In a significant defeat of Zionist and imperialist plans to keep Hamas isolated, on 3 May the new Egyptian government brokered a national unity agreement between Hamas and Fatah, the principal Palestinian factions. The response from Israel was outrage. Less than two weeks later, on 15 May, Nakba Day, which commemorates the expulsion of 750,000 Palestinians from their land in 1948, Zionist forces showed how they would respond to any ‘Arab Spring’ amongst the Palestinian people. As thousands of Palestinian refugees demonstrated on the Israeli borders with Jordan, Lebanon, Syria, the West Bank and Gaza, Israeli soldiers used live fire to drive them back, killing many and injuring hundreds more. BOB SHEPHERD reports.

The killing began in Jerusalem on 14 May when Israeli forces shot dead a 17-year-old militant of the Popular Front for the Liberation of Palestine (PFLP). The PFLP called on people to support the Nakba demonstrations and linked them clearly to the wider events shaking the region: ‘These rallies, and the movement of return, are part of the new horizon opening from the Arab youth movement and the process of democratic and popular transformation sweeping our Arab countries.’ Israel knew there would be an outpouring of anger on Nakba Day. Defence Minister Ehud Barak sealed off the West Bank for 24 hours from midnight on 14 May and deployed 10,000 border police and troops in Jerusalem, the West Bank and in the area of Haifa within Israel itself.

On 15 May hundreds of Palestinians gathered at the Qalandia checkpoint in the West Bank, the main checkpoint built into the Apartheid Wall separating Ramallah from Jerusalem. Israeli troops crossed into the Qalandia refugee camp using tear gas and firing rubber-coated steel bullets in their attempts to break up the demonstration. More than 80 demonstrators were injured with 20 hospitalised, including three paramedics. In Gaza demonstrators gathered by the Beit Hanoun border crossing in the north of the strip. Israel forces opened fire from watchtowers overlooking the area, and used artillery and tear gas to break up the demonstration. Over 100 Palestinians were wounded. According to Human Rights Watch, 70 had gunshot wounds to the lower body. A demonstration near Khan Younis in the south of the strip was also brutally broken up by the Israelis.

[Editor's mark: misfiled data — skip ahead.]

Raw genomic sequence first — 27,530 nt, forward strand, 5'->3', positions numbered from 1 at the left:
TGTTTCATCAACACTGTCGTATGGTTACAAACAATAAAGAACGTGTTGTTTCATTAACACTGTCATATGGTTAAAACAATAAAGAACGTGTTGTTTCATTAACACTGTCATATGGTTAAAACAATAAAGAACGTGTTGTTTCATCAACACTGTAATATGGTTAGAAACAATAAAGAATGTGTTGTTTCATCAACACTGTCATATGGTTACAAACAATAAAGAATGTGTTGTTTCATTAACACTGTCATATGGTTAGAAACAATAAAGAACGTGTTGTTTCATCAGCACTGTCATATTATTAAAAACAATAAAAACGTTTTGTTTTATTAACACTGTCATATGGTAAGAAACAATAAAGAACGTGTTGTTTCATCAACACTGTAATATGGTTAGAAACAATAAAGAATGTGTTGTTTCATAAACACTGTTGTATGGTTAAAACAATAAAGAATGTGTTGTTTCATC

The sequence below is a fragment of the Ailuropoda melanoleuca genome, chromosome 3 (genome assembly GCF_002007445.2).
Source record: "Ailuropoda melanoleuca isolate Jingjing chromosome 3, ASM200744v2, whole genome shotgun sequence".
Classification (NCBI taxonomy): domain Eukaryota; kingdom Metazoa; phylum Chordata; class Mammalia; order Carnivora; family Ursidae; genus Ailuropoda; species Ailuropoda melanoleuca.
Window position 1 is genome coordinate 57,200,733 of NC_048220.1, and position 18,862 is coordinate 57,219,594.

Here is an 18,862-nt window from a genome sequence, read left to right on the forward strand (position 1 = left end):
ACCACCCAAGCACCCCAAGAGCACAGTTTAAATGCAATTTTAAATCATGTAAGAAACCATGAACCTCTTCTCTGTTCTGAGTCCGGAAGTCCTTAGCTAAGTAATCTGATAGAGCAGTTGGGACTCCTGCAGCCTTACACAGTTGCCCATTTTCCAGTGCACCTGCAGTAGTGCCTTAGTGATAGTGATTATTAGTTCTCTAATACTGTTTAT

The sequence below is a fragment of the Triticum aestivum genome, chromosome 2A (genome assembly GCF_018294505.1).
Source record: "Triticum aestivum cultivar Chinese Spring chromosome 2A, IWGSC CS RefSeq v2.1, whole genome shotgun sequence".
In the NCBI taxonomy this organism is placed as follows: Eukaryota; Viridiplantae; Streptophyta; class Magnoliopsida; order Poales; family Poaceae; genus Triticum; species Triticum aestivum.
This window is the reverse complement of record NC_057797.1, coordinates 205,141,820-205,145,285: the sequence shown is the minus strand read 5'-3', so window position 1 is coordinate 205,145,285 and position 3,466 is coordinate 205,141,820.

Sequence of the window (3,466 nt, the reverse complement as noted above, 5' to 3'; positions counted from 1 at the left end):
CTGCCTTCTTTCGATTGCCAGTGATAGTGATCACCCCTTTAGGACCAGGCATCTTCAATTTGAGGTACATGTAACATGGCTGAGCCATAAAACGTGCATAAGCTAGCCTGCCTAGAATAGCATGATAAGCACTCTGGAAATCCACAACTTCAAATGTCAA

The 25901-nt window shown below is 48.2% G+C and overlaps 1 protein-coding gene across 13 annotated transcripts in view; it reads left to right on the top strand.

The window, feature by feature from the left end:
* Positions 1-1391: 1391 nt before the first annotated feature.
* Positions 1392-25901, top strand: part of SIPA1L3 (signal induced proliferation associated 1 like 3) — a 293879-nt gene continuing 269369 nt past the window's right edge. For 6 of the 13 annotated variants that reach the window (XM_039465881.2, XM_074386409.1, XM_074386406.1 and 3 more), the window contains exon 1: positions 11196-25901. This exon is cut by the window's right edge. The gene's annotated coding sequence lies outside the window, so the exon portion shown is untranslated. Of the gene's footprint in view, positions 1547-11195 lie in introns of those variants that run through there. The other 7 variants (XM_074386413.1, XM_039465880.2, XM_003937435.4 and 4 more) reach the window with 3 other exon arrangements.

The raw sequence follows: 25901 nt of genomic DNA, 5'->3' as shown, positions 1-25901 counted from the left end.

However it was in Lebanon and Syria that the unprecedented happened as tens of thousands of Palestinian refugees demonstrated at the Israeli border. In Lebanon, where there are around 270,000 Palestinian refugees, 40-50,000 people travelled to the southern border to protest. Around 2,000 broke through Lebanese army ranks and reached the electrified border fence. A Lebanese journalist, Moe Ali Nayed, quoted in Al Ahram Weekly described the Israeli response: ‘People were chanting and throwing stones and every once in a while the Israelis would shoot just three to five shots…it wasn’t random fire, it seemed to me they were shooting to kill.’ The Israelis killed ten or eleven unarmed Palestinian demonstrators and wounded over a hundred more. A Human Rights Watch report on 20 May corroborated Nayed’s account.

Independent activists had set up a committee with Hamas, Fatah and other Palestinian organisations to organise the demonstration. Hizbullah helped provide transport and facilitate the demonstration but did not mobilise its supporters to attend. One of the organisers said ‘the demonstration has put more focus on the right of return and gave the Palestinians the chance to express themselves directly right on the border…we’re not stopping, things won’t be the same after 15 May’.